9. Mouth of Merrimack ( ?) and 

10. Plymouth Beach (outside of 

11. Rio Sanantonio, 

12. B. Espiritu Santo, 

13. Aiayascon, 

14. Na-sha-un, 

15. Sha-um-ut, 

1 6. Norman Villa, (?) 

17. C. de Lisarte of Cosa, 

1 8. Nahum-kcake, 

19. Crossa-ness of the Norse 

men, (?) 

Mouth of Stony Brook, right 

Salem Neck and North and 

South Rivers. 
Cape Ann. 

Baker s Island and Breakers. 
C. de Arenas, Cape Cod. 
Blue Hills, Milton. 
Neck of Peninsula of Cape Cod, 
near Barnstable. 

Charles River. 

St. Lawrence. ( ?) 

Bay of St. Christopher?). 

Jones River, separating Acco- 

mac from the Peninsula. 
Bay and Island of Newport. 

Winthrop Point (?) Nahant. (?) 
Nahant. ( ?) 
Marblehead and Neck, and bay 


The Gurnet. 


20. Plymouth Beach. 

21, 22. East and West chop 

at entrance to Holmes 

Holl, Martha s Vineyard. 

23. St. Johan of J. Cabot and One of Turk s Heads of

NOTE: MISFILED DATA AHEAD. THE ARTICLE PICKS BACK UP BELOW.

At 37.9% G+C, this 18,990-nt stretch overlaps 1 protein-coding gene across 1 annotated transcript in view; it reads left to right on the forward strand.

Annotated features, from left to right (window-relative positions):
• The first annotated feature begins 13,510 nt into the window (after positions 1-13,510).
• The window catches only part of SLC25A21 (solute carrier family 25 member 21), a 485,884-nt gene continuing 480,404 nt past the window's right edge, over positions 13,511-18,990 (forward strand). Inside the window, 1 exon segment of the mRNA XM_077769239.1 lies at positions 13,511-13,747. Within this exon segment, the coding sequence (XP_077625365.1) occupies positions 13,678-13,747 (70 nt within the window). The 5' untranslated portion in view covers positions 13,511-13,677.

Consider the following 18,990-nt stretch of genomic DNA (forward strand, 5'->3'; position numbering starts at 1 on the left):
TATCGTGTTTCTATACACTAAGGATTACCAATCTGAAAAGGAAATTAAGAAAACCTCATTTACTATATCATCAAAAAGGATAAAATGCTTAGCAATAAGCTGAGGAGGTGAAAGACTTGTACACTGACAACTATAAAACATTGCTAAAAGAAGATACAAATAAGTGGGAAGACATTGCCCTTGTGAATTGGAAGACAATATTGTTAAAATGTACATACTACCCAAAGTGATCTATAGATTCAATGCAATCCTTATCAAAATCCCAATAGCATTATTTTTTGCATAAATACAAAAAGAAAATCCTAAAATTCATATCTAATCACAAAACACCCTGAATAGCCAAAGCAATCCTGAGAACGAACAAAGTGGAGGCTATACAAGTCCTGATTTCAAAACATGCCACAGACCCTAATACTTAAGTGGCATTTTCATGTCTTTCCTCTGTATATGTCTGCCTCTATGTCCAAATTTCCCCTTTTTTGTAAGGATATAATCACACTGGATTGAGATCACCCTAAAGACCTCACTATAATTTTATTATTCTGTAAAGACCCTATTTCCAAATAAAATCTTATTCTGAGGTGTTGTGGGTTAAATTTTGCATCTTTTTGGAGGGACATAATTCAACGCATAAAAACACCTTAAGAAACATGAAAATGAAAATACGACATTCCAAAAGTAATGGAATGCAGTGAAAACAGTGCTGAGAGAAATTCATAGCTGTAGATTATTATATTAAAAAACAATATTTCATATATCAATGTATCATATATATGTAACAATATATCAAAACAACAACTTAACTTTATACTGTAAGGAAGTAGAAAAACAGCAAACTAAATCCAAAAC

Allefonsce, Smith. ( ?) 

24. Aredonda of J. Cabot, Another of Turk s Heads of 

Smith. (?) 


It remains to take from Allefonsce s relation one pas 
sage more. 1 It touches the assumption with which this 
letter opened. 

I directed attention to Cabot s sketch in Lok s map of 
1582, in which is an island, the inscription "John Cabot, 
1497," the names Norombega, Cape Breton, and St. Johan, 
and the outline of shore against Claudia in latitude 
between 42 and 43 north. 

I have assumed the Cape Breton of Cabot to be the 
Cape Ann of to-day. The doubt is whether the language 
of Allefonsce applied to the Cape Breton at the mouth of 
the St. Lawrence, the latitude of which is in about 46 15 

Allefonsce says : " Le diet Cap Breton de la mer 
oceane est par quarante et deux degrez de la haulteur 
du polle Artique." 

1 " Je ditz que ce Cap de Ratz et le Cap de Breton et plus de ports en le 
mer oceane qui est une isle appellee aussi S. Jehan, sur lest Nord est et ouest 
sud ouest. II y a en la route quarte vingt lieues. Le diet Cap Breton de la 
mer oceane est par quarante et deux degrez haulteur du polle Artique." 


" The said Cape Breton of the ocean is through [that